By Christie Post - email
LUBBOCK, TX (KCBD) – The battle seems to be over in the textbook war involving Christianity and Islam. Texas State Board of Education approved the controversial resolution by a 7 to 6 vote Friday, to reject social study textbooks that they determine to be "tainted" with teaching pro-Islamic and anti-Christian facts.
The board said the resolution titled "Balanced Treatment of Religious Groups in Textbooks", or Randy Rives Resolution, accuses the textbooks of dedicating too much space and "sugarcoating" Islam over Christianity.
The board said the resolution will put publishers on notice that they will closely watch the content and will not tolerate biased material. They said this is to ensure fair and balanced teachings of religions in World History textbooks.
A local pastor here in Lubbock said this reminds him of when they took prayer out of school and the battle is not worth fighting.
"Publishers we have already told you that we're not going to accept this. So if you bring us and textbook and somebody comes to us with and says look what's going on? It will be rejected," said Randy Rives who introduced the resolution.
"I think if you get into any religion you might want to approach it like any subject historically. Present things that are good and things that aren't good like if you talked about any single nation," said Pastor Tim Radkey of Hope Lutheran Church.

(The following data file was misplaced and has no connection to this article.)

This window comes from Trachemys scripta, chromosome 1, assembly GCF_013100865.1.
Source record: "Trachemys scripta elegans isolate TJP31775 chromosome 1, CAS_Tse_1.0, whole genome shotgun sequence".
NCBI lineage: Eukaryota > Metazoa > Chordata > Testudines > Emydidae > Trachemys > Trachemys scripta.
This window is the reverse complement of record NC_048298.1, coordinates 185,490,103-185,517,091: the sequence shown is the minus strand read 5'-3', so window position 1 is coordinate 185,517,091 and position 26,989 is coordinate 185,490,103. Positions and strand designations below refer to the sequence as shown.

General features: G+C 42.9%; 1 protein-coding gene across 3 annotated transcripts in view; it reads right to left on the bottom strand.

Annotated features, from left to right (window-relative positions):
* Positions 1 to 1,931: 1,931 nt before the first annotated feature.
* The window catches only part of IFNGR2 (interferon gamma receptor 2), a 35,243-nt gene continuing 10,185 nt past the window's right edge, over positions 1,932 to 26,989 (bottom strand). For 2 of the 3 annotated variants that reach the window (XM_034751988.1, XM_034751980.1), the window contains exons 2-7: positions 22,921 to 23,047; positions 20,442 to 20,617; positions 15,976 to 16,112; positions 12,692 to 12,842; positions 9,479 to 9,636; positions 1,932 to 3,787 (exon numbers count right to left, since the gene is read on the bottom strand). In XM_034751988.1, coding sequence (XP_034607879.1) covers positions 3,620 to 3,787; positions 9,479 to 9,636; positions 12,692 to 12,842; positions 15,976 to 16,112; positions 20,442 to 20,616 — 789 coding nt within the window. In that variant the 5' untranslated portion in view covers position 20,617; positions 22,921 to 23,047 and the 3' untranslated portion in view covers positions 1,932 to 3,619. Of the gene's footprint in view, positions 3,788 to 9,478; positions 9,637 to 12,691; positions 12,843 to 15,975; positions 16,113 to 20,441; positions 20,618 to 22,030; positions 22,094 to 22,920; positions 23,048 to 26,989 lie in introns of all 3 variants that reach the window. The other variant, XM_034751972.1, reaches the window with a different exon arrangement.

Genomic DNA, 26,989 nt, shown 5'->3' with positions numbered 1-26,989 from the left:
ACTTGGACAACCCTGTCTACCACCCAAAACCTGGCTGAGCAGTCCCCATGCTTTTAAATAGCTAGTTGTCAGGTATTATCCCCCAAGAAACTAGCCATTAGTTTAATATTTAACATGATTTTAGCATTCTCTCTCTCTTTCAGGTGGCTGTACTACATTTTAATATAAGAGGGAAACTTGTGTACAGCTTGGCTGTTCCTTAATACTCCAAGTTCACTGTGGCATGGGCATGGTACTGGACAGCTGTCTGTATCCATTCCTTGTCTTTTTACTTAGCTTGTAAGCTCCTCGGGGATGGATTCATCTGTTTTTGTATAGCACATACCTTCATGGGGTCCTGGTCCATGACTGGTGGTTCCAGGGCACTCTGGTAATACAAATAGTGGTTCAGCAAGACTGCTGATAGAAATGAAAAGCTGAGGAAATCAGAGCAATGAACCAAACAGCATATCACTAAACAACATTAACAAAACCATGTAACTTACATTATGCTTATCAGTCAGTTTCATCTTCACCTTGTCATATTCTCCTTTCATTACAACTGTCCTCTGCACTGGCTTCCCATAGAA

Pastor Tim Radkey said no one religion should be singled out, and both the good and the bad should be taught of all religions.
"There's moment that's they are proud of and moments they are not proud of. So to teach it fairly you would have to represent both sides," said Radkey.
The Texas Board of Education cited examples from textbooks no longer used in Texas Schools, because by law they cannot use currently adopted books. The board accused history text books of dedicating too much space to the Islam religion and not giving the same amount to Christianity. In their resolution they said books are spending 139 lines on Christianity beliefs and 176 lines on Islam.
"If you are going to teach two I would say teach it like any other subject, fairly and honestly and truthfully," said Radkey.
The adopted resolution will reject any future prejudicial Social Studies submissions, which will shape the future of millions of school children, something Radkey thinks is a tough call.
"Sometimes I think we maybe pick the wrong battles in our culture to fight and I think there's maybe more battles closer to home that we should be about like out children," said Radkey
But all board members will be up for election in 2012 and the new textbook standards will come after that.
"There's talk about this being all binding, well you know what in Texas I think we have it pretty well figured, your word is your bond", said Rives.
The Islamic Center of the South Plains said they believe there's political emphasis behind this resolution. They also said they want equal opportunity for all religions, but feel more needs to be taught about the Islam religion because of the misunderstanding behind it.
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